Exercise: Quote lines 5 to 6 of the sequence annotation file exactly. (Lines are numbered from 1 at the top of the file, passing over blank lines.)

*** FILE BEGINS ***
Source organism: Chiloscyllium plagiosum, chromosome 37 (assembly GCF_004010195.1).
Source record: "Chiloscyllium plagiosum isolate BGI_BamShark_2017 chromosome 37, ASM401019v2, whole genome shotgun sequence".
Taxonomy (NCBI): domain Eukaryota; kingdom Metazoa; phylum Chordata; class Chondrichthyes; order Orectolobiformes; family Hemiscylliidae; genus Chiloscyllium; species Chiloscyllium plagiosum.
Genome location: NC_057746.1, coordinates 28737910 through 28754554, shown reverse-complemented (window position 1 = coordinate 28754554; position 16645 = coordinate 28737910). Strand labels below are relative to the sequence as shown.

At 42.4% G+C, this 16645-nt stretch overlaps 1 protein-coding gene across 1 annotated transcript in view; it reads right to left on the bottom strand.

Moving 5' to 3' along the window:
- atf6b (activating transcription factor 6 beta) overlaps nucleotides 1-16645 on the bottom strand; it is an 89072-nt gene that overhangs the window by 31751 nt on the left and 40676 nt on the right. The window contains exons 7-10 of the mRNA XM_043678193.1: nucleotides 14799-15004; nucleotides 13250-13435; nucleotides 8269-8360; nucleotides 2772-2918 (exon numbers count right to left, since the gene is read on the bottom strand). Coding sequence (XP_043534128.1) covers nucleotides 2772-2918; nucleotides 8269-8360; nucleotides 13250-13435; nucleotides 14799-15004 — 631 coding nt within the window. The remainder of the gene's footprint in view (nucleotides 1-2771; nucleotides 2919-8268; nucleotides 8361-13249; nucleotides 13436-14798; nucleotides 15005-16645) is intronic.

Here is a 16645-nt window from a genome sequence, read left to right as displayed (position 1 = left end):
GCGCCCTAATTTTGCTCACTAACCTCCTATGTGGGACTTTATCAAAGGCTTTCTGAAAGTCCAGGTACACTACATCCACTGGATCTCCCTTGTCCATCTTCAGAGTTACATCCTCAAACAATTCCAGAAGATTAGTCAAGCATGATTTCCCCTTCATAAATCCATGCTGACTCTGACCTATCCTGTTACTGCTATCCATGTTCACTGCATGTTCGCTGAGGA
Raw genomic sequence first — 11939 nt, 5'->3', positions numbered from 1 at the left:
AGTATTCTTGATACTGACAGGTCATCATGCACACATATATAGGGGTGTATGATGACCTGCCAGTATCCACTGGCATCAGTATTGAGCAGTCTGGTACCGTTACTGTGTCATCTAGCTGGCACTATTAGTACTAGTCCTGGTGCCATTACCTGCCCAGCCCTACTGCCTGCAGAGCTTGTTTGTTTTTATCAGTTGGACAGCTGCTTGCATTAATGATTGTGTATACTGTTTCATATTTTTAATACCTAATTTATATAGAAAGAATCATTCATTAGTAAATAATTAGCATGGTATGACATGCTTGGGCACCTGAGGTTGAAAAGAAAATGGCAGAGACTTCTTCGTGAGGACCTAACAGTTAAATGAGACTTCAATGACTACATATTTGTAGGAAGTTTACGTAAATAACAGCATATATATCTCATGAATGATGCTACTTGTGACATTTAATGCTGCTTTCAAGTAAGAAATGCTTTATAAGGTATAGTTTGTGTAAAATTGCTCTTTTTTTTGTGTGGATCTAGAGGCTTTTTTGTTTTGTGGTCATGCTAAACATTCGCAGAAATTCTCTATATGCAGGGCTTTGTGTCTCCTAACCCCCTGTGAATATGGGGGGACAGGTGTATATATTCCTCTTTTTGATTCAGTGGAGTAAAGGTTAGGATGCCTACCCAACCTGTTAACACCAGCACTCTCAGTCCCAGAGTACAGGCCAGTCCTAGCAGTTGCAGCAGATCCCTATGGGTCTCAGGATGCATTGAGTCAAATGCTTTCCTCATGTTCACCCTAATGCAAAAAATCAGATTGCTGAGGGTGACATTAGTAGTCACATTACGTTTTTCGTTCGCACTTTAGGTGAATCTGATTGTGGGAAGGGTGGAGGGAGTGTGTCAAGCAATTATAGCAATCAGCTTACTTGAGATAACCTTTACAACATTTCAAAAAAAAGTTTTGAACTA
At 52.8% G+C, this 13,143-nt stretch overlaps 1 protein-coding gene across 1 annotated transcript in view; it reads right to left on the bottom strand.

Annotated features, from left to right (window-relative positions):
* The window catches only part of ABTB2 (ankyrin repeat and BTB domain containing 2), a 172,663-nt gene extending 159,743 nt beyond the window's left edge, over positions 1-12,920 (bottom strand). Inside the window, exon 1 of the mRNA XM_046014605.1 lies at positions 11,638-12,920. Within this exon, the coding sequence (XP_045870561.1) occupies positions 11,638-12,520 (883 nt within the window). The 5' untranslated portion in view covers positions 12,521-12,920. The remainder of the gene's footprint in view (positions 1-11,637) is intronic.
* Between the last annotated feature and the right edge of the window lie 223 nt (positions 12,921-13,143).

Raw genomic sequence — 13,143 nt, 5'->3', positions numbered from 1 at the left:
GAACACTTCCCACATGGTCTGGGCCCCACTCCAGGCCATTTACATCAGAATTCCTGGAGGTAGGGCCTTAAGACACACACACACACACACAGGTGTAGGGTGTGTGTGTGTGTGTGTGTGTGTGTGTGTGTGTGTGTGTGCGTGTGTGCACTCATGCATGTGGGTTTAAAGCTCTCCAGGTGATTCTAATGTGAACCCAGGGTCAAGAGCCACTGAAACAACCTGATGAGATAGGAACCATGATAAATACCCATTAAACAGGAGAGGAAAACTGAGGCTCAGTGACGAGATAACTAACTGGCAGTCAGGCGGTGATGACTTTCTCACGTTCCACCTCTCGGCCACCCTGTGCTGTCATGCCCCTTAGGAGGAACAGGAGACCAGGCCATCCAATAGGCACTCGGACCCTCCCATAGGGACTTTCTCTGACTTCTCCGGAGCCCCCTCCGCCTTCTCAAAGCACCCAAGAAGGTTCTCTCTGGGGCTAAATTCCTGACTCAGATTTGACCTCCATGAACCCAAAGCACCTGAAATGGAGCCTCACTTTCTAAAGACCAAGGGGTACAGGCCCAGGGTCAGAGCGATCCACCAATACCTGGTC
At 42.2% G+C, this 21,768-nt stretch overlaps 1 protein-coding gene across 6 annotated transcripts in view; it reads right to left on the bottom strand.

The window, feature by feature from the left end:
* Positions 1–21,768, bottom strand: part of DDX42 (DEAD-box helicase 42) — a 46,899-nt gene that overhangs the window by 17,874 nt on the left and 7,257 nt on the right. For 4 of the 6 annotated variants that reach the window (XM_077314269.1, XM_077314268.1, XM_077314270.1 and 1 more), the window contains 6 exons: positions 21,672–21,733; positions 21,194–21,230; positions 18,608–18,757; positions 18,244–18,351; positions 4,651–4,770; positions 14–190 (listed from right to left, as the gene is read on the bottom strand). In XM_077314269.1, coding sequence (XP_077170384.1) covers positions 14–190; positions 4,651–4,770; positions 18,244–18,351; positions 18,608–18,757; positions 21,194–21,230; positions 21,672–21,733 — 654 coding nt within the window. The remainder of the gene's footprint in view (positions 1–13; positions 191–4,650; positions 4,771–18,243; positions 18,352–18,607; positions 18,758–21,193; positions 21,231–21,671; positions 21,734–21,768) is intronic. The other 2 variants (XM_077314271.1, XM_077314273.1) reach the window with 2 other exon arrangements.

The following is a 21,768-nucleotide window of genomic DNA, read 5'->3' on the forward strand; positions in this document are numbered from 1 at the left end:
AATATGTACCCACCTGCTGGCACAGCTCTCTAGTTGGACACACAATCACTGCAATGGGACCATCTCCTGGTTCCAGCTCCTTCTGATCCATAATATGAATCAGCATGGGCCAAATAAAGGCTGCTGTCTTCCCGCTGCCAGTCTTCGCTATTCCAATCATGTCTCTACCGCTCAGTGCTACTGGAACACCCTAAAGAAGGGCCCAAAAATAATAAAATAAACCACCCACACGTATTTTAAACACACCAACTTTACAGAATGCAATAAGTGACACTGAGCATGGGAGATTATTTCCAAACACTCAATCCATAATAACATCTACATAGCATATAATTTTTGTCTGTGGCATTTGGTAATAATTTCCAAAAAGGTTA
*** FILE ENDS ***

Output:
At 42.4% G+C, this 16645-nt stretch overlaps 1 protein-coding gene across 1 annotated transcript in view; it reads right to left on the bottom strand.

Moving 5' to 3' along the window: